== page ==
These indicia help the user to keep track of the tooth engagement used for each pattern, and thereby aid the user in offsetting the turntable teeth 43 relative to the driver teeth 63 by a particular number of teeth when desired. Here too, the indicia 43i take their significance from the compound-design drawing capability of my novel apparatus, which the indicia 43i facilitate.

Of course if deemed preferable it would be possible to substitute other periodicities for the indicia. For example, the indicia could be provided at every four, seven, eight or nine teeth--keeping in mind that an integral number of these cycles must be possible within the total number (e.g., for my preferred embodiment, two hundred fifty-two) of teeth 43 on the turntable.

The textural effects of the compound design produced by the apparatus in this way are strongly dependent upon the number of teeth used for offset in step (4), the degree of consistency (or other pattern) with which the size of the offset is reselected, and the number of repetitions.

Two such compound designs are shown in FIGS. 7 and 8. It will be understood that the designs illustrated may be further greatly elaborated by use of different-color pens for the various lines. That is, a pen with different ink color can be installed in the pen holder at, e.g., the time the platform 41 is offset relative to the driver 61.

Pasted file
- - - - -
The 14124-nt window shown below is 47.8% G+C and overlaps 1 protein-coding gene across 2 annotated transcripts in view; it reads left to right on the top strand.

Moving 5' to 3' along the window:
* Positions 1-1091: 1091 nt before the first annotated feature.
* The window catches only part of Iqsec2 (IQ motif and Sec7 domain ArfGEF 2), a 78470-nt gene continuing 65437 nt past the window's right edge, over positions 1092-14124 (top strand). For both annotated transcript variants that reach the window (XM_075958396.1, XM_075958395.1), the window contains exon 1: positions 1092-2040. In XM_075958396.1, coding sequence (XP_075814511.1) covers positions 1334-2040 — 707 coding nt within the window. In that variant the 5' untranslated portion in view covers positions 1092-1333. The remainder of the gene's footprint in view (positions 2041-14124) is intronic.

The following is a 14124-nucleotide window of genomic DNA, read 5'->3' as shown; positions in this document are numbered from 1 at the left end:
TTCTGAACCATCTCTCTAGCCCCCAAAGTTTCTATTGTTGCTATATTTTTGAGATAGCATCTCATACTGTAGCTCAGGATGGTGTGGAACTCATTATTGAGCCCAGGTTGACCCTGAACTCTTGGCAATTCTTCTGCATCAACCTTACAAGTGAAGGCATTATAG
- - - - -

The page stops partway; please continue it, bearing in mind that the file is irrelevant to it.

From FIG. 7 it can be seen that a single line 211a which appears at the upper outside edge of the uppermost compound lobe 211 reappears at the inside edge of the same lobe 211 as line 212a. It then reappears alternately at the outside and inside edges of the successive lobes 213, 214 and 215.

The center of this last-mentioned lobe 215 is aligned with the beginning of the first-mentioned lobe 211. From this fact it is clear that there are exactly three and a half lobes per revolution, and therefore that the third program gear 111c, with seventy-two teeth, was used to produce this design.

This interpretation is confirmed by following the same line around the remaining three lobes 216, 217 and 218--which alternate with the earlier-mentioned lobes 211, 213 and 214--to its connection point with itself at the end of lobe 218. That end point is continuous with the starting point of lobe 211.

The next adjacent line 211b, as can be seen by measuring the design, is offset from the first line 211a by approximately one eighteenth of the circumferential travel required to execute one complete lobe. Since a travel of seventy-two teeth produces one lobe, the offset effected between drawing of the individual designs must have been four (72/18=4) teeth.

It can also be seen that the total number of lines used to make this design was nine, ranging from 211a through 211i, 212a through 212i, etc. The visual impact of this relatively large number of lines with offset of only four teeth is a rather fine-textured, "spun" effect, enhanced by the uncomplicated appearance of the unoccupied core of the design.